That is not an argument in favour of Harriet Harman's "affluence test" - which, as she described it, would totally exclude the highest earners from maternity benefit. An arbitrary division between the haves and have- nots would produce, at best, a two-tier welfare system and, at worst, a safety net which was designed to catch only paupers. Putting aside the humiliation of receiving a modern version of outdoor relief - which would certainly reduce the take-up rate - limiting payment to the poor is a certain prescription for more cuts in the social security budget. If the affluent middle classes - who also happen to be target voters - do not qualify for any benefit, the pressure to reduce their contribution to the cost of welfare will become irresistible.
In the past, the dilemma was resolved - at least in part - by the taxation system. The rich appropriated a disproportionate share of all public spending - education, health and housing as well as social security. But what they received was kept in crude balance by what they contributed. With the top rate of income tax held at 40 per cent, the excuse of compensating contributions is more difficult to sustain. When New Labour lists the new circumstances that require fresh thought, the reduced level of direct taxation has to be put side by side with the increase in private pensions plans. The problem, caused by the changes in taxation levels, has to be solved by their revision.
It is easy enough to argue that, for example, child benefit is paid to many families which, on the calculation of purchasing power, do not need it. Were it to be designated as "taxable" income, the poorest families would receive payment in full, while the richest received only 60 per cent. Income tax is the means test about which we all feel least resentment. So, whilst some families would complain about the denial of benefit to the rich, no-one would denounce the affront it caused to the poor.
Taxing child benefit, at its present rate, would raise an extra pounds 675m - enough for an average increase in the weekly payment of pounds 1.70 per child.. For a three-child family living below the poverty line, an extra pounds 5 would provide necessities that they are now denied. Unfortunately, those families would only be better off if income support were to be increased by a corresponding amount, for under the present system the improvement in child benefit would be matched by an equivalent reduction. Were we to tax child benefit, use the revenue to increase the basic rate and leave income support at its present level, only 5 per cent of lone parents would gain. Twenty five per cent would actually lose, leaving 70 per cent with their position unchanged.
The moral is clear enough. If limiting benefits to "those who really need them" is just a way of cutting public expenditure, the object can, in part, be achieved by simple adjustments to the tax system. If, on the other hand, the real hope is to concentrate limited resources on the most necessitous families, two initiatives have to go hand in hand. Money can certainly be saved by reducing, or eliminating altogether, the payments made to the rich. But that, in itself, cannot finance the improvement in benefit levels which are essential to the poor. Without an increase in income support they would gain nothing. The increases could only be financed by higher rates of tax.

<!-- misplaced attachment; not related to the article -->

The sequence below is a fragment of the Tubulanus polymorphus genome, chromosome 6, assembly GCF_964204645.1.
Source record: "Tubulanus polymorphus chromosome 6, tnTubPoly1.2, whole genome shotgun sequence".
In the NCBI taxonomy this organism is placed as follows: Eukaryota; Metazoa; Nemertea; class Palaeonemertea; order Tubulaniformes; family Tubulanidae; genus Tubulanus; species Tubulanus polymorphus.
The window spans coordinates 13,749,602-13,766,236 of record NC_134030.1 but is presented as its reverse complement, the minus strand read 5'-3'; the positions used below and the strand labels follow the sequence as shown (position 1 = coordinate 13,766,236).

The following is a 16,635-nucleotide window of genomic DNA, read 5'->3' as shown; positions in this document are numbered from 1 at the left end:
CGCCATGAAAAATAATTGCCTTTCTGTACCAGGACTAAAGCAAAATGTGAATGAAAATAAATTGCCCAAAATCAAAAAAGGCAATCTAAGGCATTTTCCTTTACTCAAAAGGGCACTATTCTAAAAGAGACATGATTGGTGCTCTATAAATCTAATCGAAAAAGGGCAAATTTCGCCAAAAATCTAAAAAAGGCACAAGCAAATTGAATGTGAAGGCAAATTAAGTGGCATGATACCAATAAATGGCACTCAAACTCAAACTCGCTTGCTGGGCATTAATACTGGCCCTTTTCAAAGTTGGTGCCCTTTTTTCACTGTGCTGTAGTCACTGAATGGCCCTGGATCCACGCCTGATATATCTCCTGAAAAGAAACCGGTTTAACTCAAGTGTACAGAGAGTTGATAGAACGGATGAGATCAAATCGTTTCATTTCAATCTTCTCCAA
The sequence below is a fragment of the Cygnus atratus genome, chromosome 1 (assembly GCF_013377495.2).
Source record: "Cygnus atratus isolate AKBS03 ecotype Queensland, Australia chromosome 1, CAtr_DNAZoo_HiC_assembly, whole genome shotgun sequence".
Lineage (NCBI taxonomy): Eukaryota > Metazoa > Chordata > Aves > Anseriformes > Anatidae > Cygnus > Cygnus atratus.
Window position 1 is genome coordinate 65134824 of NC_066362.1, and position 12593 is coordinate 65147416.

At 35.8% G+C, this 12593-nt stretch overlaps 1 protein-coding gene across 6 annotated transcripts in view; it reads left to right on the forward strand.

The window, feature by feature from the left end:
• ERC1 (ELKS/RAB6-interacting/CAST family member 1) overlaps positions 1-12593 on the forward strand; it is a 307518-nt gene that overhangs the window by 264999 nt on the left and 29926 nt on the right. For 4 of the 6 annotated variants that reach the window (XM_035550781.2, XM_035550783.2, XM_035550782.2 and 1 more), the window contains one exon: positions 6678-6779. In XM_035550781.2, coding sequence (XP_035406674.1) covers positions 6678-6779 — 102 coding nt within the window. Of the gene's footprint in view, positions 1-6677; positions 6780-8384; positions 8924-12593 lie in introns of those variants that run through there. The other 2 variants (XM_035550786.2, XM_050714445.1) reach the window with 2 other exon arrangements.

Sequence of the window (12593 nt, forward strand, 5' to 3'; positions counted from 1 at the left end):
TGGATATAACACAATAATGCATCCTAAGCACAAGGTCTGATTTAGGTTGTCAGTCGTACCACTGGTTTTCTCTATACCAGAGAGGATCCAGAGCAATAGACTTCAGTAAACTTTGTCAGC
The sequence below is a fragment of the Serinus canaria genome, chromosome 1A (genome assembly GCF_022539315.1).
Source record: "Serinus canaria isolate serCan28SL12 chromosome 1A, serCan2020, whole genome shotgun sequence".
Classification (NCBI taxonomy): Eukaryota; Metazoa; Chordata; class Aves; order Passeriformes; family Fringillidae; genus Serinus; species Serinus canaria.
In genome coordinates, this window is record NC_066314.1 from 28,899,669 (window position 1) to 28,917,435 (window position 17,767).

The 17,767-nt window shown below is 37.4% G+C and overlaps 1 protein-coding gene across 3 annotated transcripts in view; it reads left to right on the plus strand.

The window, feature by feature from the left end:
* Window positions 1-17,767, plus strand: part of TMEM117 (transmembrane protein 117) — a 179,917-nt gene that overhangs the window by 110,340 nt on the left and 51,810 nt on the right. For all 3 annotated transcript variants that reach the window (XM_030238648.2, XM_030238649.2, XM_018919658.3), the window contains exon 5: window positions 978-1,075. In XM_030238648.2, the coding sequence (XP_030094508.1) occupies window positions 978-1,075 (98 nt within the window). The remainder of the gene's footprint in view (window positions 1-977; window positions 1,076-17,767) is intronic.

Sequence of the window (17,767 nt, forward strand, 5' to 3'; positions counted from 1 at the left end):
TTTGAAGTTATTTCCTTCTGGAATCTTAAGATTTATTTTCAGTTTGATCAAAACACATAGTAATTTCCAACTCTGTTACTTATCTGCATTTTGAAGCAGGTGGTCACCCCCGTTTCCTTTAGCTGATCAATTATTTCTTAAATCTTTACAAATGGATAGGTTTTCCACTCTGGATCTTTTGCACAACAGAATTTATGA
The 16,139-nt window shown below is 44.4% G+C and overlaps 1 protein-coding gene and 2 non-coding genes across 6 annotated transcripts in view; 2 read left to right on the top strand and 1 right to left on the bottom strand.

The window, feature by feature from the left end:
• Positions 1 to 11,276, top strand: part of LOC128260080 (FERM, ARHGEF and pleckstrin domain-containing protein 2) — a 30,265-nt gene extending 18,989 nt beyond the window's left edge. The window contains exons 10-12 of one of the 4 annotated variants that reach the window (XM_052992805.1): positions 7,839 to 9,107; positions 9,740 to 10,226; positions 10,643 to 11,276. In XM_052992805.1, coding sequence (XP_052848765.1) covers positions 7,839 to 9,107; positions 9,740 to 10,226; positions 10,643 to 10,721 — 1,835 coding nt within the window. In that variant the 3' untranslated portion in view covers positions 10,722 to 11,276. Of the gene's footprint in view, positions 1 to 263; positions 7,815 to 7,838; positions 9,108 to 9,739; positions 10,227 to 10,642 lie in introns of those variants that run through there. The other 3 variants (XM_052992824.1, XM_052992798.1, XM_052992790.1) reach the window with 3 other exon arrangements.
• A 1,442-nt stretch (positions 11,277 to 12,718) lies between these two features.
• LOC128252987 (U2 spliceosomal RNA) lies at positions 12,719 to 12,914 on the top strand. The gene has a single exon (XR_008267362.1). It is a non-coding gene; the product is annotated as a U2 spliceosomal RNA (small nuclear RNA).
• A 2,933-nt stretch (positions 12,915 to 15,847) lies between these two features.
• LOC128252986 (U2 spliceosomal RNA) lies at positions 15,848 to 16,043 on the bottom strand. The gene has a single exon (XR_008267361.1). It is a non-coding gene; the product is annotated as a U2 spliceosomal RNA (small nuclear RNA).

The arguments about taxing child benefit are complicated by philosophical doubts as well as its fiscal consequences. The scheme was introduced with the overt intention of subsidising families with children - irrespective of their income - rather than alleviating poverty. It replaced a tax allowance which related the level of help to the size of earnings and, in the jargon of the time, transferred the payment "from wallet to purse". Child benefit was paid to mothers. Even in the age of working women - a habit which the Government is determined to encourage - including it within the tax calculation would, in many cases, divert it back into the wallet. A rational discussion about the future of child benefit requires us to begin from a clear understanding of what it is intended to do.
The myriad difficulties of performing what seems the simple task of helping those in greatest need illustrates the basic flaw in our social security system. Since its inception, in very different social circumstances, no overriding principle had guided the constant changes in levels and types of benefit. Some payments are received "by right" - a popular fiction encouraged by the belief that National Insurance contribution "funds" the retirement pensions. Others, like child benefit itself, are intended to help with the cost of desirable activities. Conversely the Government's decision to abandon the lone parent supplement must be influenced, if only subconsciously, by its disapproval of single mothers. Most allowances are made in response to what should be the overwhelming obligation of a civilised society - the alleviation of poverty.
A genuinely radical review of welfare policies has to begin with a new declaration of basic principles - the creation of a comprehensive benefits system in which entitlement is primarily determined by need. That requires more to be paid to recipients at the bottom of the income scale than those at the top. But to make the system acceptable to the middle classes - and to maintain their grudging willingness to meet its costs - they must receive something. Targeting is barely less expensive than universal payment and certainly requires extra resources to be allocated to the social security budget. But it is right and, if we are to help the poor, it is essential.